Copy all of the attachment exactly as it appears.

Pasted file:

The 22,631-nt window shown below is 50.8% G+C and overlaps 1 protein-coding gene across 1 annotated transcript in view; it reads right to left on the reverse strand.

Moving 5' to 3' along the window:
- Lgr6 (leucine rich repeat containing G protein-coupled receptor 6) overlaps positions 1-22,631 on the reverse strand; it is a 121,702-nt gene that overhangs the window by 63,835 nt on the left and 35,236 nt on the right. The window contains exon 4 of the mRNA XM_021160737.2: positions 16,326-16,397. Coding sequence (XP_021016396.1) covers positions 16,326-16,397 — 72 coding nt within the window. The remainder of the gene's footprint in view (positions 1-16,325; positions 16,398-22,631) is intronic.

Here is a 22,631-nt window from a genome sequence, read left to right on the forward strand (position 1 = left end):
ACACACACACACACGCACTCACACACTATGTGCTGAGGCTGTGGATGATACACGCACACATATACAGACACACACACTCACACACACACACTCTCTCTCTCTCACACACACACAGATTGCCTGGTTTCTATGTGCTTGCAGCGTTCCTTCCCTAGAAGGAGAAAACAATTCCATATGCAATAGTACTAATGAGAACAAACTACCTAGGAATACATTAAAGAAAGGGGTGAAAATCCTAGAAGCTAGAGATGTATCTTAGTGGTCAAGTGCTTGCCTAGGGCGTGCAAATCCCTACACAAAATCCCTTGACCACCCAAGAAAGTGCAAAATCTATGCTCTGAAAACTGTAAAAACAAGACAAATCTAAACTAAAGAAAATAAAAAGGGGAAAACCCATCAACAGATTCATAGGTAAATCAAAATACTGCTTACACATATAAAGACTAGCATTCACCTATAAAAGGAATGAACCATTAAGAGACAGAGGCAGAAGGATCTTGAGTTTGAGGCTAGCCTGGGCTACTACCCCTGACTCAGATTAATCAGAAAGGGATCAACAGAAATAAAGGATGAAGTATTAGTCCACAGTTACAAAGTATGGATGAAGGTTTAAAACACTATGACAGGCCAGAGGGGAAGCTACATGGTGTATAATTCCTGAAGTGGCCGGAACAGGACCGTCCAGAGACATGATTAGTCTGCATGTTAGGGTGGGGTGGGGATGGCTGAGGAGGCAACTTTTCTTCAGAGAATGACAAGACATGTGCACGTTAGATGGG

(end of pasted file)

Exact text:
The 22,631-nt window shown below is 50.8% G+C and overlaps 1 protein-coding gene across 1 annotated transcript in view; it reads right to left on the reverse strand.

Moving 5' to 3' along the window:
- Lgr6 (leucine rich repeat containing G protein-coupled receptor 6) overlaps positions 1-22,631 on the reverse strand; it is a 121,702-nt gene that overhangs the window by 63,835 nt on the left and 35,236 nt on the right. The window contains exon 4 of the mRNA XM_021160737.2: positions 16,326-16,397. Coding sequence (XP_021016396.1) covers positions 16,326-16,397 — 72 coding nt within the window. The remainder of the gene's footprint in view (positions 1-16,325; positions 16,398-22,631) is intronic.

Here is a 22,631-nt window from a genome sequence, read left to right on the forward strand (position 1 = left end):
ACACACACACACACGCACTCACACACTATGTGCTGAGGCTGTGGATGATACACGCACACATATACAGACACACACACTCACACACACACACTCTCTCTCTCTCACACACACACAGATTGCCTGGTTTCTATGTGCTTGCAGCGTTCCTTCCCTAGAAGGAGAAAACAATTCCATATGCAATAGTACTAATGAGAACAAACTACCTAGGAATACATTAAAGAAAGGGGTGAAAATCCTAGAAGCTAGAGATGTATCTTAGTGGTCAAGTGCTTGCCTAGGGCGTGCAAATCCCTACACAAAATCCCTTGACCACCCAAGAAAGTGCAAAATCTATGCTCTGAAAACTGTAAAAACAAGACAAATCTAAACTAAAGAAAATAAAAAGGGGAAAACCCATCAACAGATTCATAGGTAAATCAAAATACTGCTTACACATATAAAGACTAGCATTCACCTATAAAAGGAATGAACCATTAAGAGACAGAGGCAGAAGGATCTTGAGTTTGAGGCTAGCCTGGGCTACTACCCCTGACTCAGATTAATCAGAAAGGGATCAACAGAAATAAAGGATGAAGTATTAGTCCACAGTTACAAAGTATGGATGAAGGTTTAAAACACTATGACAGGCCAGAGGGGAAGCTACATGGTGTATAATTCCTGAAGTGGCCGGAACAGGACCGTCCAGAGACATGATTAGTCTGCATGTTAGGGTGGGGTGGGGATGGCTGAGGAGGCAACTTTTCTTCAGAGAATGACAAGACATGTGCACGTTAGATGGG